Since the first person conjugation is missing, why does this translate into "where do I buy clothes" but not "where to buy clothes?" or "where can one buy clothes?"
"Where to buy clothes" isn't really a normal English sentence but you could report it. "Where can one buy clothes" if it isn't accepted yet should be reported. They've added that to similar sentences after I've reported.
Really? I often encounter sentences built like: a question word + "to" + verb (infinitive) +optionally something else. Is there really something wrong with those?
In what kind of context? This isn't something I hear used in normal informal speech, except for a few sentences like "what to do now?". It may depend on dialect as well. I speak mostly British with some American influence.
I wouldn't say there's something wrong with this kind of sentence, it just doesn't seem so natural to me.
Native English - we say "where can you buy clothes / where do you buy clothes" (you) simply meaning (someone) ...Duolingo marked "where do you buy clothes" wrong, even thought it is very common.
Yes, "where do you buy clothes" should definitely be accepted. Reporting.
I'm not sure if it should be accepted or not, but it is typical to say "Where can you ..." instead of "Where can one ..." (to generally mean "Where is it possible to ..." or "Where could I ...") in colloquial American English. "Where can one..." sounds formal or British to me.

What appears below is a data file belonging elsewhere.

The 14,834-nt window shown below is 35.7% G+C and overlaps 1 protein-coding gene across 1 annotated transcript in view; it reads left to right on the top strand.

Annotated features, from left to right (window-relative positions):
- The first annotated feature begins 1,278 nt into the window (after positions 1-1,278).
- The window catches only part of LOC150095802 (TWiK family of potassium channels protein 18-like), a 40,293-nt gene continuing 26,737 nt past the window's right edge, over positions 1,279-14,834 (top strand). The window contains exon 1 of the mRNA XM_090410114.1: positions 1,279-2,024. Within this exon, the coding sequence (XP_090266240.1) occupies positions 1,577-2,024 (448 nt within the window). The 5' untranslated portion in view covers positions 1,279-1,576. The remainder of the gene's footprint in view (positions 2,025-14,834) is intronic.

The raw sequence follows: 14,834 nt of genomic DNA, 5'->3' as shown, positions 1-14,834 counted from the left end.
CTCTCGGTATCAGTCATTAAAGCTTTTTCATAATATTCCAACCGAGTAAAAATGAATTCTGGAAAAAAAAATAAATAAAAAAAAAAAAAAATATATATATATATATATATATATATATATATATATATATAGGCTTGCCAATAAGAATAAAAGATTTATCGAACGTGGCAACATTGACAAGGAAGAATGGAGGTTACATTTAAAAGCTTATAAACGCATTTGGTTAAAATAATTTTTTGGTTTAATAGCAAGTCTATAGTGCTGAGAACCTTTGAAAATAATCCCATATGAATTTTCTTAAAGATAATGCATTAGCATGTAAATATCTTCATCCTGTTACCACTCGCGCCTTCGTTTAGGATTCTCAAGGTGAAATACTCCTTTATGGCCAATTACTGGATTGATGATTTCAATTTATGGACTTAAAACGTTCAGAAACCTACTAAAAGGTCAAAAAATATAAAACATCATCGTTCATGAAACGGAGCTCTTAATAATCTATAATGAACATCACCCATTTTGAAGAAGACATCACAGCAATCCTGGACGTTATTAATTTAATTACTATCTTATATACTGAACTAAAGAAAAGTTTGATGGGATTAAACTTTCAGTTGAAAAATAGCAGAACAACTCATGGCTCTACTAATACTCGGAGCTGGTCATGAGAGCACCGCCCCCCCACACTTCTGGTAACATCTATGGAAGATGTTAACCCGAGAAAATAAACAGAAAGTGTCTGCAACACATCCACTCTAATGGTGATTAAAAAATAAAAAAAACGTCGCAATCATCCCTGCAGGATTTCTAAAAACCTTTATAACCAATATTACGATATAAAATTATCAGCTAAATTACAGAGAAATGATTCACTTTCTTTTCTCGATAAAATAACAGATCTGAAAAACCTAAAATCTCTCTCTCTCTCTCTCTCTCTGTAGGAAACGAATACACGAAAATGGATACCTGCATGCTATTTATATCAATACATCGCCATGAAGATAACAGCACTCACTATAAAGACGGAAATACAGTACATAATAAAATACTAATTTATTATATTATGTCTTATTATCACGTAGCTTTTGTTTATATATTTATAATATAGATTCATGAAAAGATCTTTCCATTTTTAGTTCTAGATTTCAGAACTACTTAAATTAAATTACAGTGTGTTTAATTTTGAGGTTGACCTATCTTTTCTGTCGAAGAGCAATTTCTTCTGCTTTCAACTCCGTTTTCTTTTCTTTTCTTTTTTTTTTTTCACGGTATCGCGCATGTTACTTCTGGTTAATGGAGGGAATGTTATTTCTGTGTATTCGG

Absolutely. I just put in the British colloquial suggestion of "Where do you buy clothes" and it was wrong. Technically I suppose it is incorrect, but as a native English speaker, I would use this phrase instead of "Where can one buy clothes"
I think because it's in the accusative case, so for female nouns like 'одеждa' the 'a' becomes an 'у'.
But а becomes у when the noun is animated. As far as i know about accusative case inanimate nouns remain the same, don't they?
I think that rule applies to masculine nouns only. Feminine ones always change, animate or not.
"Where can you buy clothes?" was rejected. I reported it: "'One' is hardly ever used nowadays except in an upper class or mock upper class register. The impersonal 'you' is almost always used instead in this context."
This seems to be a question that you would not ask. It is unlikely that the person you are speaking to will know the answer.
I wrote 'where do you buy clothes' which means the same as 'where does one buy clothes' - the translation above is wrong as it is personalising the buying of clothes.
wouldn't: 1) Where to buy clothes? 2) Where does one buy clothes? 3) Where can I/one buy clothes? be better?
1) this doesn't work as a complete question in English (because it is missing a subject).
2) perfect. This should be accepted.
3) the word "can" makes this a less accurate translation, because it would usually be represented by "мочь".